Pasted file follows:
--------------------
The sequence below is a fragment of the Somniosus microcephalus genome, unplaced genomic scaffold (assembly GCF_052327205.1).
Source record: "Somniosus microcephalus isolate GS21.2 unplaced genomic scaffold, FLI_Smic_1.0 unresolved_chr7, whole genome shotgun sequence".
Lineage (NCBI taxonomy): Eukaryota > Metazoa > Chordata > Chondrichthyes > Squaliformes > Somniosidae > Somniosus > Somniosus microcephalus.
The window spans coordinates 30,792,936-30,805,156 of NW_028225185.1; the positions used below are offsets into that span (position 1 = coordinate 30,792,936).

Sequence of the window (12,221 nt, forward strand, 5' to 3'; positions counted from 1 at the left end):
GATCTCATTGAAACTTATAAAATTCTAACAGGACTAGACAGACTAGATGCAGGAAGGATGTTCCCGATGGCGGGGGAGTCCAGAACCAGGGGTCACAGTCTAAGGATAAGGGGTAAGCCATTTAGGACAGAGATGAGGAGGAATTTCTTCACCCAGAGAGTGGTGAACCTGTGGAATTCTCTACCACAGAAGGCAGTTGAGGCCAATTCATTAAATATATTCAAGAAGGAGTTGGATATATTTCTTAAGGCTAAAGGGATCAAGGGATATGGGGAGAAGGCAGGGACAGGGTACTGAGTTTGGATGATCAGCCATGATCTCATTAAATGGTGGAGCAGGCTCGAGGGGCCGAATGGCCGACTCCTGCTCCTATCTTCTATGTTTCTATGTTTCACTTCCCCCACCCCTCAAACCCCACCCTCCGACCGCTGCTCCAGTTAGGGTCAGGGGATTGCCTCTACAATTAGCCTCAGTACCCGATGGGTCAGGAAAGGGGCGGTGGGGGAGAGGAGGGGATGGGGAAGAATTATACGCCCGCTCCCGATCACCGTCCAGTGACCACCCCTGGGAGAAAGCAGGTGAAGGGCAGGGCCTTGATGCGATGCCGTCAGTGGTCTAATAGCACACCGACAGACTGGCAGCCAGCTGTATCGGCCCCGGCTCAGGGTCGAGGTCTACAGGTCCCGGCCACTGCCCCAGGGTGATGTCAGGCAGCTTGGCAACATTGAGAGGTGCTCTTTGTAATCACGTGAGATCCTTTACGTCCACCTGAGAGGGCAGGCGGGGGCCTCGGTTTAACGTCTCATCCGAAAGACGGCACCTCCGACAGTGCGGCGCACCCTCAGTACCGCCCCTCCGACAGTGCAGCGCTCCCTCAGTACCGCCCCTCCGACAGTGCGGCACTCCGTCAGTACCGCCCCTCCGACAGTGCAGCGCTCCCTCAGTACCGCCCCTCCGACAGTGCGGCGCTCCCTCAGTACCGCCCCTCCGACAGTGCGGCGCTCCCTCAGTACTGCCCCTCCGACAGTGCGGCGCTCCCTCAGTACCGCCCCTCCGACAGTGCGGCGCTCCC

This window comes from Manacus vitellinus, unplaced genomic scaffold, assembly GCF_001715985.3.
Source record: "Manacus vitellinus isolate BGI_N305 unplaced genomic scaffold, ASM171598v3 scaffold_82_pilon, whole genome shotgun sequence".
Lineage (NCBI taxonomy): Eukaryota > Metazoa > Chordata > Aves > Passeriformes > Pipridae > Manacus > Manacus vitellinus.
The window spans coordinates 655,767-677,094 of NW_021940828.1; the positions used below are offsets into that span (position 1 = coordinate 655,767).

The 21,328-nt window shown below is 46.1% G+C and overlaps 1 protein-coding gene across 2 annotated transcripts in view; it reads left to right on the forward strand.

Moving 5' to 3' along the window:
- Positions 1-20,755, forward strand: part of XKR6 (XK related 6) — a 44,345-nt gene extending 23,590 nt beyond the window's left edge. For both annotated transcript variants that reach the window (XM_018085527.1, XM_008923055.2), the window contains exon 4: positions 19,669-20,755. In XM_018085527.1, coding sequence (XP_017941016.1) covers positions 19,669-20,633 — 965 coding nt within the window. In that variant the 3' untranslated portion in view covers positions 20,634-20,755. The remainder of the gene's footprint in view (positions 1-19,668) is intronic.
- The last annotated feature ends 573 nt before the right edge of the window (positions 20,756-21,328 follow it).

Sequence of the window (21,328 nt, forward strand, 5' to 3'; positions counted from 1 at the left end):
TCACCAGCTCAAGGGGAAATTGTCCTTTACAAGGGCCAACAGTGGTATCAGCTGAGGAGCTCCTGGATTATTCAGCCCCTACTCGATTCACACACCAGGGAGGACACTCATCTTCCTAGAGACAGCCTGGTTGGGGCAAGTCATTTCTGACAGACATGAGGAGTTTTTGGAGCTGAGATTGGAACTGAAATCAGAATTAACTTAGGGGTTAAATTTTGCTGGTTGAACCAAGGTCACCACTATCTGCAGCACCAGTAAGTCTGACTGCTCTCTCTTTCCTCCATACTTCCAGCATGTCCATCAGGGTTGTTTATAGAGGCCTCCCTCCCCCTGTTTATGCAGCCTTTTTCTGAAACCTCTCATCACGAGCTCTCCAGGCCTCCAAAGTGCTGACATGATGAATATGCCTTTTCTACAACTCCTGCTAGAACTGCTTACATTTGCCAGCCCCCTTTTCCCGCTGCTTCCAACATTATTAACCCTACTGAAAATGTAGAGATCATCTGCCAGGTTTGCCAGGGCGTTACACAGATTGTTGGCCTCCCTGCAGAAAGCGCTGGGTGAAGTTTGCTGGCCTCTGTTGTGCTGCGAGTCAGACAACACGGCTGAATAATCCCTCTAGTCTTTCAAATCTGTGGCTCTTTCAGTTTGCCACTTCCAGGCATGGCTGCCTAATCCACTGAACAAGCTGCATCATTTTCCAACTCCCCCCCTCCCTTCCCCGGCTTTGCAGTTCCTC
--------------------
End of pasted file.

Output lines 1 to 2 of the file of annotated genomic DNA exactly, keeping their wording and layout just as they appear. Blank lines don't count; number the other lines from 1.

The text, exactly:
The sequence below is a fragment of the Somniosus microcephalus genome, unplaced genomic scaffold (assembly GCF_052327205.1).
Source record: "Somniosus microcephalus isolate GS21.2 unplaced genomic scaffold, FLI_Smic_1.0 unresolved_chr7, whole genome shotgun sequence".